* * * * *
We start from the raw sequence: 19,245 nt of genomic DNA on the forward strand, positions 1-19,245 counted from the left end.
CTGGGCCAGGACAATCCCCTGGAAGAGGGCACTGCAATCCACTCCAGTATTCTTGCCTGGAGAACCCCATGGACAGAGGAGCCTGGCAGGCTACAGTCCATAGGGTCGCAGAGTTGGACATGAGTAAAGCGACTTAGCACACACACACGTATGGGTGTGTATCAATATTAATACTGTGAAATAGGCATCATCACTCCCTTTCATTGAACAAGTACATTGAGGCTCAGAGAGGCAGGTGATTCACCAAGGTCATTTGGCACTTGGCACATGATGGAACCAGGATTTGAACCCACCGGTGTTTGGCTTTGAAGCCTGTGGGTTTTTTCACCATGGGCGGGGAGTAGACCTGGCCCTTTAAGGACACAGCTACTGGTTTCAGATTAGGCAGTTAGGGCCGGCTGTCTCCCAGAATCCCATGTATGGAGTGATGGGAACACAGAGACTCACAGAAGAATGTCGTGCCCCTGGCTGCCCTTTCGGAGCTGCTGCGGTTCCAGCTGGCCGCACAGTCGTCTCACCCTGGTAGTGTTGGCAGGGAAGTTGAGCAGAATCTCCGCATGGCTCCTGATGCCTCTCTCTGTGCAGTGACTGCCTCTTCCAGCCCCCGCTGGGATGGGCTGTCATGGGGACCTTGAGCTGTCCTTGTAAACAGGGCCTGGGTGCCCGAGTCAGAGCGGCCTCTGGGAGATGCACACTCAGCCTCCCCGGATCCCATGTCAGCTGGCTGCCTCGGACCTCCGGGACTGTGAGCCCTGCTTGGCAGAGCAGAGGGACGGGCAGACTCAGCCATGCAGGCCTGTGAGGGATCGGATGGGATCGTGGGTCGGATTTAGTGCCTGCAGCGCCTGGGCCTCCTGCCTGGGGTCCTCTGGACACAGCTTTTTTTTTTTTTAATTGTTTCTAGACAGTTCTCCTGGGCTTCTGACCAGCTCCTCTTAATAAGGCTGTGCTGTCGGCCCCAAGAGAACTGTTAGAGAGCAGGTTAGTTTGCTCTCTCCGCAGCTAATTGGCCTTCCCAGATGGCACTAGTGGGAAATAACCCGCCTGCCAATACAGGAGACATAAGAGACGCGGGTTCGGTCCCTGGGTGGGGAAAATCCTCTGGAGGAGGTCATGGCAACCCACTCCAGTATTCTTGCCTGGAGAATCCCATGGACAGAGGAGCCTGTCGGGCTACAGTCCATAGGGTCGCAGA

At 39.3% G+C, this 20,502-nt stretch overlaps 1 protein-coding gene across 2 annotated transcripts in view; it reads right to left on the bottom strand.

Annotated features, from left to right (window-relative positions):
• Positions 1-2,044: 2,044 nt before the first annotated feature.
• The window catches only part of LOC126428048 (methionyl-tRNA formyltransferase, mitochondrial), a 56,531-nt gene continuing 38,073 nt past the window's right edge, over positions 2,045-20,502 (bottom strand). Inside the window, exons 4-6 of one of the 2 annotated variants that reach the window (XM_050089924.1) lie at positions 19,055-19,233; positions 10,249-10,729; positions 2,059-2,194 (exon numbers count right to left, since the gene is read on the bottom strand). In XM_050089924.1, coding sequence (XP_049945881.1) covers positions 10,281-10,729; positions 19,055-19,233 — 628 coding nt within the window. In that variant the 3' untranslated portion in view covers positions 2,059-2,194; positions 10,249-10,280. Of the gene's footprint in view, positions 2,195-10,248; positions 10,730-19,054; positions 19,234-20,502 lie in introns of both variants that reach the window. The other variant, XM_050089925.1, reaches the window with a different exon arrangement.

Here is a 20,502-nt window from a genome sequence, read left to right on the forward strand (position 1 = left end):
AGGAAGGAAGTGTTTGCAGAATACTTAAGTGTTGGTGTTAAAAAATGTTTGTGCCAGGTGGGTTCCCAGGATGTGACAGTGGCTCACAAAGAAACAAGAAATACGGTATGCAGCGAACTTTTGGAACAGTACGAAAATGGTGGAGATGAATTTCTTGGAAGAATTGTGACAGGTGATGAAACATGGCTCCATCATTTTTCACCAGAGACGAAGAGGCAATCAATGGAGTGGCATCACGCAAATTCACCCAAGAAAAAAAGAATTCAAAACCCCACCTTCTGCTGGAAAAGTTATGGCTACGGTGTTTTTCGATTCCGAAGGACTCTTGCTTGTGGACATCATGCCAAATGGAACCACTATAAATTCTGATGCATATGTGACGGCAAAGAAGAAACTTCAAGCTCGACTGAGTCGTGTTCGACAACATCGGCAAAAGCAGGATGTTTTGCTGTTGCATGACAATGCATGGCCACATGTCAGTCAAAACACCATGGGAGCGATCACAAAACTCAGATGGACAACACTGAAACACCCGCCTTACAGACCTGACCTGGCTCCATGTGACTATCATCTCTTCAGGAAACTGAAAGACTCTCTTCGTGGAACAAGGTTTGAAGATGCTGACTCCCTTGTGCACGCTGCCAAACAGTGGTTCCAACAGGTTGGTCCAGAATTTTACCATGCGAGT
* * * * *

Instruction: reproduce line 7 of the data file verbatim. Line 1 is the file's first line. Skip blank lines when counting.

Here is a 20,502-nt window from a genome sequence, read left to right on the forward strand (position 1 = left end):